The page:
An Ikeja Election Petitions Tribunal on Thursday held that the Alliance for Democracy (AD) cannot file additional evidence against the Governor of Lagos State, Babajide Sanwo-Olu, at the ongoing proceedings challenging his victory at the March 9 gubernatorial polls.
The Independent National Electoral Commission (INEC), Sanwo-Olu, All Progressives Congress (APC) and the INEC residential electoral commissioner were listed as respondents to the petitions.
Other respondents are the returning officer for The Lagos State Governorship Election, the commissioner of police and the Nigerian Army.
Bola Aidi, Counsel for AD; its gubernatorial candidate, Chief Owolabi Salis, the Labour Party (LP) and Ifagbemi Awamaridi, its gubernatorial candidate had via a motion, sought to file an additional schedule to his final written addresses.
Aidi said that vital facts essential to guiding the tribunal in arriving at its judgment were omitted, due to the set limit of 40-pages for final written addresses provided in Section 5(a) of the Election Petitions Tribunal Practice Direction, 2011.
The three-man panel, in two separate rulings, however, stated that the two separate applications of AD and LP, seeking to file additional evidence lacked merit.
Justice T. T. Asua, the Chairman of the Tribunal, while ruling on LP’s petition challenging Sanwo-Olu’s victory, said the application was in breach of the practice direction of the tribunal.
“It is not clear why the vital facts sought to be introduced were not made available in the evidence and pleadings of counsel.
“The petitioners have by their own showing established Section 5(a) Election Petitions Tribunal Practice Direction, 2011 with their final written address being 40-pages. Raising the pages of the final written address will clearly be a breach.
“We agree that granting their application will be tantamount to smuggling evidence, the application lacks merit and is hereby struck out.”
Justice A. M. Anka, while reading the ruling for AD’s petition challenging Sanwo-Olu’s victory noted that the law does not make provision for filing of vital or additional facts.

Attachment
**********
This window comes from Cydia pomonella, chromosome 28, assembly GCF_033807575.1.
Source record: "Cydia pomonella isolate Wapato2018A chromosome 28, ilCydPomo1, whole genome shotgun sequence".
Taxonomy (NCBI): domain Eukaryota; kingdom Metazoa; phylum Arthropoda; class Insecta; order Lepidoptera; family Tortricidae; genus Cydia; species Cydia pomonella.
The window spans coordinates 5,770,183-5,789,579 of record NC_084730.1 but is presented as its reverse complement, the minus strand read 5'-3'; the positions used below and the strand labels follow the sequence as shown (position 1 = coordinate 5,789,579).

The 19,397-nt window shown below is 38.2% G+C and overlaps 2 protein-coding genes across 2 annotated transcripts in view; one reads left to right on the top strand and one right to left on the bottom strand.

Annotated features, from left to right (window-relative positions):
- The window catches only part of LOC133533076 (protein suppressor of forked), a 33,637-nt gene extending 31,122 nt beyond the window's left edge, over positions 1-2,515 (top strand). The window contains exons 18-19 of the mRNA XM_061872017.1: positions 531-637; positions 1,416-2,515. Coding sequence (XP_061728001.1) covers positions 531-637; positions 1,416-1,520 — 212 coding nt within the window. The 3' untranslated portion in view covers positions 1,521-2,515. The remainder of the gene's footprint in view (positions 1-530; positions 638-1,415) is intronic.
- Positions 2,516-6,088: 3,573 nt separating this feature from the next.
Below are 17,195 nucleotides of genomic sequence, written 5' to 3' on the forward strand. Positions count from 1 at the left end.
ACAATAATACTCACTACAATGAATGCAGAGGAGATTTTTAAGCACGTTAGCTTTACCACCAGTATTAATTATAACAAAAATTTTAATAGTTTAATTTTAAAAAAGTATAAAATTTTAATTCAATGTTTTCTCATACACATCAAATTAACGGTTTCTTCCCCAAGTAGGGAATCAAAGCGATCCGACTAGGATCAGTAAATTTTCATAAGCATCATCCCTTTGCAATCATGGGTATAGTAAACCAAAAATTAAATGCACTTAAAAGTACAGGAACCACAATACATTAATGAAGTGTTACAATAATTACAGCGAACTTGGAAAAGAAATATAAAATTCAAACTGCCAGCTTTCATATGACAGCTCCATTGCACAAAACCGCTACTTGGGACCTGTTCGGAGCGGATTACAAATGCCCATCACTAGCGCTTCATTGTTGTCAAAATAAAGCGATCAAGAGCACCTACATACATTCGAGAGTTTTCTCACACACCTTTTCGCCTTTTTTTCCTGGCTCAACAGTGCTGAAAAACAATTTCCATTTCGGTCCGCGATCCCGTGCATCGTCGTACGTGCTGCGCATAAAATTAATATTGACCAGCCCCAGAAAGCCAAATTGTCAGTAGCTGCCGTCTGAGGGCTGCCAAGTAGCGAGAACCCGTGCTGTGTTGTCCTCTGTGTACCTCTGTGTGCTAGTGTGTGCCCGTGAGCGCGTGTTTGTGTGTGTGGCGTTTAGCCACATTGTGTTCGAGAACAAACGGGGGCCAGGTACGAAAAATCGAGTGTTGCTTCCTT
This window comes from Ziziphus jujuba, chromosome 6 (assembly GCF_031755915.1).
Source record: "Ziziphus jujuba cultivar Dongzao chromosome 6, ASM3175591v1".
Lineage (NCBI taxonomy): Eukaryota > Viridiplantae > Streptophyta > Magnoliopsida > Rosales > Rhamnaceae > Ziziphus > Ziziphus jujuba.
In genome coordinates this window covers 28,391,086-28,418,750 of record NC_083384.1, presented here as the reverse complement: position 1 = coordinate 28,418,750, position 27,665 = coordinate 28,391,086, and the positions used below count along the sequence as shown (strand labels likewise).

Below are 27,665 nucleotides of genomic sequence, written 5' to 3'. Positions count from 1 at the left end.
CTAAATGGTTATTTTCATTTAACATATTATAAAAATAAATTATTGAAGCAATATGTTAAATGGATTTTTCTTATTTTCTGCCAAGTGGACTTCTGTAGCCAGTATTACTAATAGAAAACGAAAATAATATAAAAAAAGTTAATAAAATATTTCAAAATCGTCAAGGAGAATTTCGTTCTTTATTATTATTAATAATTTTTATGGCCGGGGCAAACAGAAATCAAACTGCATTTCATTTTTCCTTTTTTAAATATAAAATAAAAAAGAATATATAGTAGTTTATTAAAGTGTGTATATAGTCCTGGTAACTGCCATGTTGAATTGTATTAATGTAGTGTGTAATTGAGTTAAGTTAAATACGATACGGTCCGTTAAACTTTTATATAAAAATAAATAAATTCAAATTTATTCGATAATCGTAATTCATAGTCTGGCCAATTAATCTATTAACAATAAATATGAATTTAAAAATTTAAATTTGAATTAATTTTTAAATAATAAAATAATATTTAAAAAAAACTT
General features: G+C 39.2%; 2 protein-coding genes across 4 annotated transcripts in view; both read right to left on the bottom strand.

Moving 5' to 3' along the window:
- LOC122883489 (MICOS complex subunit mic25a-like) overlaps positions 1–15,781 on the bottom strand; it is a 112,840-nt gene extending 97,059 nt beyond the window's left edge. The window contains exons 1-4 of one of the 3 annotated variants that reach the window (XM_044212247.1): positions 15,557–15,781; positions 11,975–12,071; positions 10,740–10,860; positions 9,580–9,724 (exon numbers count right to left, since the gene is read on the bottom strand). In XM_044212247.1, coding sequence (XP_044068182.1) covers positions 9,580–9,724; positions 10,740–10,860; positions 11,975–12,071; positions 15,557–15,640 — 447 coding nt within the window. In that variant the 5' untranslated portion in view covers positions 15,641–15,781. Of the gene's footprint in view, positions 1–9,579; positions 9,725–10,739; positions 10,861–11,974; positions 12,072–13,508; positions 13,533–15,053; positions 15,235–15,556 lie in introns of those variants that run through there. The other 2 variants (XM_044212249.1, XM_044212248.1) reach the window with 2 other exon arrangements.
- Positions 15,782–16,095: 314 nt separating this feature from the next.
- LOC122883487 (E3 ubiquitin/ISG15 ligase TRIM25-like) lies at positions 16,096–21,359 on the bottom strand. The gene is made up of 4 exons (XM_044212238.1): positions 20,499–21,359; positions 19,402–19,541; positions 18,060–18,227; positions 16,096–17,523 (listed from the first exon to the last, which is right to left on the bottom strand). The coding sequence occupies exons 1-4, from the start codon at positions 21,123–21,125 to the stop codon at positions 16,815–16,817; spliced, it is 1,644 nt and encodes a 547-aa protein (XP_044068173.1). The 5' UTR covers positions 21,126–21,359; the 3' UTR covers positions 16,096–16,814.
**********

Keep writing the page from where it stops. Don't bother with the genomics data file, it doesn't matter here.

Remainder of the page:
“Mr Bola Aidi did not at the time of taking a date did not notify the tribunal of any plan to request for the filing of schedules.
“The request of the petitioner, if granted will lead to an amendment which will not be allowed at this stage.
“This application is regarded as time wasting, lifeless, dead on arrival and deserves a befitting burial,” Anka said.
Following the rulings, the counsel to the petitioners and respondents in the two suits adopted their final written addresses.
Asua, the Chairman of the tribunal, reserved the date of judgment to be communicated to counsel by the registrar of the tribunal.
On Aug. 6, the Court of Appeal, sitting in Lagos had ordered the tribunal, sitting in Ikeja to resume hearing of the petitions filed by the two candidates.
A five-man panel of the appellate court led by Justice Hussein Mukthar upturned the June 17, 2019 decision of the tribunal.
The tribunal had dismissed the petitions by Salis and Awamaridi on the grounds of abandonment and failing to file an application for pre-hearing conference within seven days as prescribed by the law.
The appellate court, however, held that the tribunal failed to check its own record of proceedings before giving the verdict.
Earlier during Thursday’s proceedings, Aidi, Counsel to AD and LP had made applications seeking to file additional evidence.
During the hearing of AD’s petition, Aidi had via an application dated Sep. 1, sought an order to file additional schedule to the final written address already served.
“I will also be seeking further orders the tribunal may deem fit to make in the circumstance,” he said.
K. Ekwueme, the Counsel to INEC, INEC residential electoral commissioner and the returning officer for The Lagos State Governorship Election, however, opposed Aidi’s application.
Ekwueme argued that the application was aimed at distorting procedural fairness.
“At the eleventh hour, they brought an application in order to overreach the respondents and receive a procedural advantage. The law is settled that the court will not admit a litigant to ambush others,” he said.
Opposing AD’s request to file additional evidence, Biodun Owonikoko (SAN), Counsel to Sanwo-Olu, said “the petitioners have filed their final written address and the respondents have responded.
“They now want to introduce new facts, data and extensive schedules. It is obvious that they are not entitled to this application,” Owonikoko argued.
During the hearing of LP’s petition, Aidi the counsel for LP had asked for an order extending time within which to file the reply to the seventh defendant (the Nigerian Army).
Aidi had also via a second application dated Sep. 2 and supported by a 12-paragraph affidavit, requested for an order seeking leave to file additional schedules to the final written address of the petitioners that have been already filed.
However, counsel to the APC, Tunde Falola, had along with other counsel to the respondents, opposed Aidi’s application to file additional evidence.
“This application is premised on inadmissible evidence; the deponent of the affidavit is not competent to make those facts.
‘He is neither a counsel to this petition and he did not state the circumstances upon which he received the information, contrary to Section 115(4) of the Evidence Act.
“Secondly, the Election Petitions Tribunal Practice Direction does not accommodate introduction of further evidence after the conclusion of the case,” he said.